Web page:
Just east of the Custom House is one of the city’s most striking pieces of public sculpture, a set of life-size bronze figures created in 1997 by Rowan Gillespie and known as Famine. These haunted, gaunt figures were created to highlight the terrible toll of the Great Hunger of 1845-51.
The Spire, or the Monument of Light, is one of the newest additions to the city’s skyline. Ian Ritchie’s spectacular 395-foot-high, stainless steel monument was erected in 2003. It is seven times taller than the nearby General Post Office. Approximately 10 feet in diameter at its base, the monument tapers to only 1 foot at its top, which gently sways when the wind blows.
The city’s most famous and photogenic bridge is the Ha’penny Bridge, built in 1816. One of the world’s oldest cast-iron bridges, the pedestrians who used it were once charged a half penny toll to cross, a fee that was collected up until 1919. The bridge was built to replace the passenger ferries that used to shuttle people between the two banks of the river.
Relaxing Parks and Squares
St. Stephen’s Green
St. Stephen’s Green, is a 27-acre delight with lawns, flower gardens, a Victorian bandstand, and a lake with lots of waterfowl, connected by paths inviting a stroll amidst the lovely surroundings.
This is a great spot to take a break from city sightseeing. There are also many statues such as the memorial to W. B. Yeats and another to Joyce by sculptor Henry Moore.
Peaceful Merrion Square, built between 1762 and 1764, is just a few blocks east of St. Stephen’s Green. It is bordered on three sides by some of Dublin’s best-preserved Georgian town houses. These are especially photogenic, as many of them are artistic treasures with brightly painted front doors crowned overhead by intricate fanlights.
Don’t miss the colorful statue of Oscar Wilde inside the park. Wilde who grew up across the street at No 1; he is dressed in his customary smoking jacket and rests casually on a rock. From here you can purchase a Dublin Rogues Walking Tour for $11.62 per person to learn more about the unique personalities associated with Merrion Square.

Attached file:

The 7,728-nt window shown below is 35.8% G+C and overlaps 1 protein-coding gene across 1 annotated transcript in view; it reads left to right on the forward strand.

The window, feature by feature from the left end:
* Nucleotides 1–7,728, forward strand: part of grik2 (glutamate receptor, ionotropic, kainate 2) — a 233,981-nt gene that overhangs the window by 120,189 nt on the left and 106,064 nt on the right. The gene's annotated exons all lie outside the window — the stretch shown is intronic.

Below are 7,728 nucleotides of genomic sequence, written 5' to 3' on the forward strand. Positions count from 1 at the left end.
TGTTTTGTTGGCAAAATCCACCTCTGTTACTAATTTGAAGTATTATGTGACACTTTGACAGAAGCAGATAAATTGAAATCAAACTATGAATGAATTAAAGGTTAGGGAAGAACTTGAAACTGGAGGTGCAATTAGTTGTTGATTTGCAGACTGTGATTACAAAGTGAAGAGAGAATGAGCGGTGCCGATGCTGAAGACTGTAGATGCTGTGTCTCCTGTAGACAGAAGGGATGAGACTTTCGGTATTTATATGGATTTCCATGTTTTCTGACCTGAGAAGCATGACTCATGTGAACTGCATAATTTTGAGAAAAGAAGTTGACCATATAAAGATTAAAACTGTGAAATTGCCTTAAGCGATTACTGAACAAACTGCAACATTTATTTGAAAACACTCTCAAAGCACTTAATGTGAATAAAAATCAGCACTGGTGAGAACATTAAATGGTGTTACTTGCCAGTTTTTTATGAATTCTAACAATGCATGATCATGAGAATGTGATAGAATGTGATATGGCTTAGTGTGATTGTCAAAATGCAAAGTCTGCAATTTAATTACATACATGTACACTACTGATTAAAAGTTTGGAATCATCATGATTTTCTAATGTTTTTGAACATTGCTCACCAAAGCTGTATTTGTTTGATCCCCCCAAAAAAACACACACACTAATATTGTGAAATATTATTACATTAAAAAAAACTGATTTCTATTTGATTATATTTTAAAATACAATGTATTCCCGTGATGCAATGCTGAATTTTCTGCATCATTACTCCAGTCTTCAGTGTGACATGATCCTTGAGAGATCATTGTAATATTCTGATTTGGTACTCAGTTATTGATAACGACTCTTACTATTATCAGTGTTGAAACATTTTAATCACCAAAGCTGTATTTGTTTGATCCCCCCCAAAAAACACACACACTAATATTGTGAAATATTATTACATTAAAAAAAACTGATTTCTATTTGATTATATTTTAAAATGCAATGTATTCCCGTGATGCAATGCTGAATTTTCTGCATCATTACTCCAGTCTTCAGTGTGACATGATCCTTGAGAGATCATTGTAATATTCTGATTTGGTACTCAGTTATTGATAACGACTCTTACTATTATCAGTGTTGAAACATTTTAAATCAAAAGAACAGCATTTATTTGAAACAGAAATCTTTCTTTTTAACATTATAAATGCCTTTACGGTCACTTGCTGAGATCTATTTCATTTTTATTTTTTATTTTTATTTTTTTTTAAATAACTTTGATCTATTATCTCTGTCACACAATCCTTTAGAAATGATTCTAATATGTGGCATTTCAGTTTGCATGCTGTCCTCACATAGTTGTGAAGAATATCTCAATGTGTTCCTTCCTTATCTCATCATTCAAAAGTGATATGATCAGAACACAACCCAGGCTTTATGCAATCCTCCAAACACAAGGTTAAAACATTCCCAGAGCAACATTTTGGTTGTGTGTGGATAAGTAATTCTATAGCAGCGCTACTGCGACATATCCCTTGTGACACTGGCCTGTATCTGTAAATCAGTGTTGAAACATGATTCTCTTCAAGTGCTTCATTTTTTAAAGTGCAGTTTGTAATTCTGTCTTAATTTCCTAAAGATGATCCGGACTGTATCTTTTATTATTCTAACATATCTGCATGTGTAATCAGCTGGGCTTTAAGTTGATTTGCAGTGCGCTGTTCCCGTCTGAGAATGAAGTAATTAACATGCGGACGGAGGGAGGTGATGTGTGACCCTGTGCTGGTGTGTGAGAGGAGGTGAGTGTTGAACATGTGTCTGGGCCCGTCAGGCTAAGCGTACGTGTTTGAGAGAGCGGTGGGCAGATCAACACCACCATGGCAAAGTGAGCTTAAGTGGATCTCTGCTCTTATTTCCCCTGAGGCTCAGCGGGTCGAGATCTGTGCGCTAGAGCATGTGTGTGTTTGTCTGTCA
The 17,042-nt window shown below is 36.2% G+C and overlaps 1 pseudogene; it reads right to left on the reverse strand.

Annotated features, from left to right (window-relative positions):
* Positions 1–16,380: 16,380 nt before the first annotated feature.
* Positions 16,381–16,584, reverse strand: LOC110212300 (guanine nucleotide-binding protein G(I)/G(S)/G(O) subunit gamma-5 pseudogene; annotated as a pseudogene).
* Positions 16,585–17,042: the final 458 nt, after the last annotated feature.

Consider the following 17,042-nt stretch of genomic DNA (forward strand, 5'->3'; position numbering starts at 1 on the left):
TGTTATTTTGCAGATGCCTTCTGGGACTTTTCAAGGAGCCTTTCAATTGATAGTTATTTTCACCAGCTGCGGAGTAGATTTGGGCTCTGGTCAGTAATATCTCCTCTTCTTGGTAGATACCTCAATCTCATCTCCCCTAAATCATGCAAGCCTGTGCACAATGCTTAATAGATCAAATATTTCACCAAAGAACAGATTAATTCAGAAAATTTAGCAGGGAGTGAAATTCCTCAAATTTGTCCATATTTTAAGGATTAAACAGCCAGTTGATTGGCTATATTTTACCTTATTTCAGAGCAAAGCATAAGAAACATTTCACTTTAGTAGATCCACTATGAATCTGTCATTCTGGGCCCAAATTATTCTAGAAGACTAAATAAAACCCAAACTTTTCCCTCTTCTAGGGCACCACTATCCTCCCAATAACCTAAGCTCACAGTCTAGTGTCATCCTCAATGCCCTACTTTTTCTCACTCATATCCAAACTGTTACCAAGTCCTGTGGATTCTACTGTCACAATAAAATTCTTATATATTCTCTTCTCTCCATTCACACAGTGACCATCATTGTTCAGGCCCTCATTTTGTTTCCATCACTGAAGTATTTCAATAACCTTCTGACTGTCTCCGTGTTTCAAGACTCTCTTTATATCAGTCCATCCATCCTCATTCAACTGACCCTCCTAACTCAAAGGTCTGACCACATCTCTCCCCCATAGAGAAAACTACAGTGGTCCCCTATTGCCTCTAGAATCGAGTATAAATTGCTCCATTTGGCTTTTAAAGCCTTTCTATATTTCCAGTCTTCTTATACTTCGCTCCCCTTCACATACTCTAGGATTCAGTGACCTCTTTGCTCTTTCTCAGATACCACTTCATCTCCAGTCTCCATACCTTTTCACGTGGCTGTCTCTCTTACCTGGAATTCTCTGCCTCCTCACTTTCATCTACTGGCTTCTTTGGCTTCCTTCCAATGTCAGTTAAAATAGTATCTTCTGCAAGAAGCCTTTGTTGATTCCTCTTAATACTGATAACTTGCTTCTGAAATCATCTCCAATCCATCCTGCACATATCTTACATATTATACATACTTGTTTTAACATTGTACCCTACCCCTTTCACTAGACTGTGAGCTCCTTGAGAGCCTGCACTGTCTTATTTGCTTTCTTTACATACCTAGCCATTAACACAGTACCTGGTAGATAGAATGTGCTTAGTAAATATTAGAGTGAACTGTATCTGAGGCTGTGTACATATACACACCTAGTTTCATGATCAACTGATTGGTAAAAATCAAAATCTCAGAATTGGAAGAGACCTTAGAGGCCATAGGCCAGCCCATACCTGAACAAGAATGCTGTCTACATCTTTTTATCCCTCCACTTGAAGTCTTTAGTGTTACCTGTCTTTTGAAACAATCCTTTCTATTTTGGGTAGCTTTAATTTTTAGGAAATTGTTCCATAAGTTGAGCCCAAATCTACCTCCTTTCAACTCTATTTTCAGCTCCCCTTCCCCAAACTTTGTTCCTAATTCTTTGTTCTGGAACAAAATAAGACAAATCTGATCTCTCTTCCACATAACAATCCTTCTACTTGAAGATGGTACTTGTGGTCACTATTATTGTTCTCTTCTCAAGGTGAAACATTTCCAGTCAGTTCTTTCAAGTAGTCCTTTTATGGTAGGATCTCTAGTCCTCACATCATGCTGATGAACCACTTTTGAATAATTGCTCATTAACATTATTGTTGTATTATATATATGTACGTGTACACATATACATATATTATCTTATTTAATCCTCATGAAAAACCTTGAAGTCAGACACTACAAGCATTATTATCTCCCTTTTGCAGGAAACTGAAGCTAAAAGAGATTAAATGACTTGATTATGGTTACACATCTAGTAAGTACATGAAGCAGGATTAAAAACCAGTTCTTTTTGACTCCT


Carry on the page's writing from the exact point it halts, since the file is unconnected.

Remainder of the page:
Europe’s largest public park, Phoenix Park stretches 3 miles along the Liffey’s north bank. There is an amazing variety of things to see and do here, including a visit to Europe’s oldest zoo, stopping off at the Parks’ Visitor Center in Ashtown Castle to learn more about the park’s history, or having a glimpse at the home of the Irish President.
But being outdoors is what makes Phoenix Park special. There are green lawns, woods, lakes, and playing fields. There is also a larger herd of fallow deer that you might spot on your excursions. Sundays are a great day to check out sporting events such as cricket, polo, football (soccer), baseball and more.
Gas lamps line both sides of Chesterfield Avenue, the main road that divides the park and an 1896 Victorian Tea Room near the Avenue still serving park visitors. You can rent bikes at the main gate to get around the spacious park and enjoy the diverse scenery. You can visit at any time of day, but visits are best made during daylight hours.
Dublin’s Food, Drink and Music
Dublin’s most popular attraction in Dublin is this homage to all things Guinness. An old fermentation plant in the St. James Gate Brewery has been converted into the seven-story Guinness Storehouse Museum. The museum tells the story of the company’s beloved Stout, including company’s history, how the beer is made and how it became the brand it is today. The top floor Gravity Bar is highlight, with great views over the city, and where you can sample the end product!
The tour takes about 90 minutes and tickets cost 18 euro per adult. You can buy your entrance ticket for a self-guided tour in advance at a cost of $30.22 per person.
Old Jameson Distillery